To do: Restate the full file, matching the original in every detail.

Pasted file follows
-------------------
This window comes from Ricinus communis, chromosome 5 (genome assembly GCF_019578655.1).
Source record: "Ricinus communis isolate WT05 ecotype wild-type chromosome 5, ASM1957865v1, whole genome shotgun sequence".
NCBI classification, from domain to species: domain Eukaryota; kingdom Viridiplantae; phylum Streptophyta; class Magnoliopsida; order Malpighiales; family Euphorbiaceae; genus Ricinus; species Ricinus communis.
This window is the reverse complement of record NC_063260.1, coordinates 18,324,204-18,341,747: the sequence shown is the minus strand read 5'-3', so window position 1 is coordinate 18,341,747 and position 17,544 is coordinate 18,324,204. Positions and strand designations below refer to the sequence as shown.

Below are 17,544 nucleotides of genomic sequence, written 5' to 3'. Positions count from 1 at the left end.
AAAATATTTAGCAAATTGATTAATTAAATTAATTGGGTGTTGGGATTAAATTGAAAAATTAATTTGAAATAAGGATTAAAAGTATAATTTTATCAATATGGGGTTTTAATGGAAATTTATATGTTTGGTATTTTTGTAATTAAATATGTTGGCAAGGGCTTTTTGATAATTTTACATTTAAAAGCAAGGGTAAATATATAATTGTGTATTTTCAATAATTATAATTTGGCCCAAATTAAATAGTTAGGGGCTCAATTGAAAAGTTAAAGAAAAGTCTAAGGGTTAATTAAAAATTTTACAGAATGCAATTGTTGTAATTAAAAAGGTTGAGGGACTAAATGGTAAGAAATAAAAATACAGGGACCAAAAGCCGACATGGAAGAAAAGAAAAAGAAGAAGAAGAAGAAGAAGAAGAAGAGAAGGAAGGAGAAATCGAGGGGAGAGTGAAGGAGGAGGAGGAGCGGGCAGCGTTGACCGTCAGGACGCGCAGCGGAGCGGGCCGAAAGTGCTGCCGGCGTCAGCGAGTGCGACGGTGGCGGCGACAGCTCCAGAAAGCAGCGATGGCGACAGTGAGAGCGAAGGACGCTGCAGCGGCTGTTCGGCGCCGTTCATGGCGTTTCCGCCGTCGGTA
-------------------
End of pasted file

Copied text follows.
This window comes from Ricinus communis, chromosome 5 (genome assembly GCF_019578655.1).
Source record: "Ricinus communis isolate WT05 ecotype wild-type chromosome 5, ASM1957865v1, whole genome shotgun sequence".
NCBI classification, from domain to species: domain Eukaryota; kingdom Viridiplantae; phylum Streptophyta; class Magnoliopsida; order Malpighiales; family Euphorbiaceae; genus Ricinus; species Ricinus communis.
This window is the reverse complement of record NC_063260.1, coordinates 18,324,204-18,341,747: the sequence shown is the minus strand read 5'-3', so window position 1 is coordinate 18,341,747 and position 17,544 is coordinate 18,324,204. Positions and strand designations below refer to the sequence as shown.

Below are 17,544 nucleotides of genomic sequence, written 5' to 3'. Positions count from 1 at the left end.
AAAATATTTAGCAAATTGATTAATTAAATTAATTGGGTGTTGGGATTAAATTGAAAAATTAATTTGAAATAAGGATTAAAAGTATAATTTTATCAATATGGGGTTTTAATGGAAATTTATATGTTTGGTATTTTTGTAATTAAATATGTTGGCAAGGGCTTTTTGATAATTTTACATTTAAAAGCAAGGGTAAATATATAATTGTGTATTTTCAATAATTATAATTTGGCCCAAATTAAATAGTTAGGGGCTCAATTGAAAAGTTAAAGAAAAGTCTAAGGGTTAATTAAAAATTTTACAGAATGCAATTGTTGTAATTAAAAAGGTTGAGGGACTAAATGGTAAGAAATAAAAATACAGGGACCAAAAGCCGACATGGAAGAAAAGAAAAAGAAGAAGAAGAAGAAGAAGAAGAAGAGAAGGAAGGAGAAATCGAGGGGAGAGTGAAGGAGGAGGAGGAGCGGGCAGCGTTGACCGTCAGGACGCGCAGCGGAGCGGGCCGAAAGTGCTGCCGGCGTCAGCGAGTGCGACGGTGGCGGCGACAGCTCCAGAAAGCAGCGATGGCGACAGTGAGAGCGAAGGACGCTGCAGCGGCTGTTCGGCGCCGTTCATGGCGTTTCCGCCGTCGGTA